During the service, senior pastor Bill Oudemolen suggested the same. "Think about all the good this week," the pastor said, "brave and protective teachers, courageous law enforcement officers, skilled medical technicians and doctors" and a host of others, including "sensitive news reporters." David Li, a New York Post reporter, was genuinely moved: "I wrote it down because I've never seen those two words together—sensitive and journalist."
After the service, the grieving Tomlins remained seated in the sanctuary to answer questions from about a dozen reporters who sat on the altar steps. It was a gentle, 15-minute affair—journalists asked about the family's background, their lost son, and their feelings. As the Tomlins headed out of the sanctuary, a People magazine correspondent caught up with the black-clad mourners. "I lost a brother when he was twenty-one," he volunteered. "I'm so sorry for your loss." When the dead boy's father, John Tomlin, offered comfort with a one-handed hug to the shoulder, the reporter slipped in, "Maybe we can talk tomorrow?" The reporter, who did not want his name used, explained, "I offered condolences," and added, "I was a reporter. I was on a job. He and I hit it off. We were talking about many things before I said that."
Waiting was not necessary. Journalists were invited to join the modest church-room luncheon of tuna fish and turkey sandwiches. It was the first time Tomlin had ever dealt with reporters. "They've been great," he said, deploying his comforting hand-on-your-shoulder grip. "I don't want you to write anything bad about the press," he insisted, saying journalists had been kind to his family.
In a Gallup poll taken a week after the shootings, 67 percent of the people surveyed agreed that the media acted responsibly. On the other hand, opinion split about whether the amount of coverage was "too much" or "about right."
As the story moved into the second week, it turned away from basic facts to the search for "understanding" and blame. Unwilling to entertain the idea that some acts may be impossible to explain, journalists wrote aftermath stories that pointed fingers at supposedly bad parents, cliquish students, ignorant school administrators, and do-nothing police. News-analysis stories wondered about the pernicious influence of the Internet, video games, violent movies, and about the prevalence of guns.
All along, TV and radio talking heads had been encouraging the community to find "meaning in the sadness," as one Los Angeles TV reporter put it on the air. Tensions between "experts" and regular folk erupted in an emotional off-camera scene at The Montel Williams Show after a taping in the New York studio. As eight Columbine students and their families waited backstage, the show's consulting psychologist, kept on hand to soothe distraught guests, offered advice that struck some of them as accusatory. "She said something like, ‘Kids have to take responsibility,'" recalls Johnny Norman, who was there with his son. "I think the kids thought she was saying that they were responsible."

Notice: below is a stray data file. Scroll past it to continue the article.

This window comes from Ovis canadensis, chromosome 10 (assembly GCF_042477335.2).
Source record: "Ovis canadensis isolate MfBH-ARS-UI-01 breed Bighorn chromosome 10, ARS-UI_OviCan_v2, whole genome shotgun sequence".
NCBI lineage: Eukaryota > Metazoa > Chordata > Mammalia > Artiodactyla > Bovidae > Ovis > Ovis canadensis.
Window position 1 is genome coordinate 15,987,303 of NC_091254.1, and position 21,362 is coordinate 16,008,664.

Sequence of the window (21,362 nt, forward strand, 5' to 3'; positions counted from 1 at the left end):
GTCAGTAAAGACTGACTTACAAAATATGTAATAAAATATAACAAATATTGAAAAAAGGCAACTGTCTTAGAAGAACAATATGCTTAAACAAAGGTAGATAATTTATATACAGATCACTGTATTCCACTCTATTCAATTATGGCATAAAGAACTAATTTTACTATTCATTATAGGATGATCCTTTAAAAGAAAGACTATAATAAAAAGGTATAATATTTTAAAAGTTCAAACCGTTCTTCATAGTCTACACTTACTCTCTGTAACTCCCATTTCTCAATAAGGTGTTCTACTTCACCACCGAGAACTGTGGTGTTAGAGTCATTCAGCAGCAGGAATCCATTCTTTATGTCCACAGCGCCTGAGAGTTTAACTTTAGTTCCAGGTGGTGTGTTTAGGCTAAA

Students began to cry. Parents shouted. Finally, Williams appeared, apologized, and diffused tempers by offering to treat his guests to a night on the town, according to accounts from six parents and students who were present. Williams refused comment, except for a brief fax from his spokesman, Gary Rosen, apologizing for "any perceived miscommunication with any of the guests on the Columbine show." The consulting psychologist did not respond to phone calls.
As preachy advice and aftermath reporting continued unabated, the media wore out its welcome—perhaps an inevitable ending in an era when people's emotions are commodities for round-the-clock news.
Finally, an act of God intervened. The national media unclenched from the story when twisters swept through Oklahoma on May 3. The storms eventually left 44 people dead. Two nights later, not a single satellite truck was left in the makeshift memorial park near Columbine High.
"You knew they would leave when the next tragedy hit," says Steve Schweitzberger, whose 16-year-old, Sara, appeared on the Today show, CNN, CNBC, and in The New York Times discussing the shooting. But the eye of the Littleton storm had passed—and Sara and her father were watching another one on TV. A news flash on the Oklahoma twisters beamed on screen: "3,000 homeless." "Oh, how sad," said Sara, a news junkie who dreams of working as a sportscaster. "Yeah," her father muttered. "At least now we're off the national news."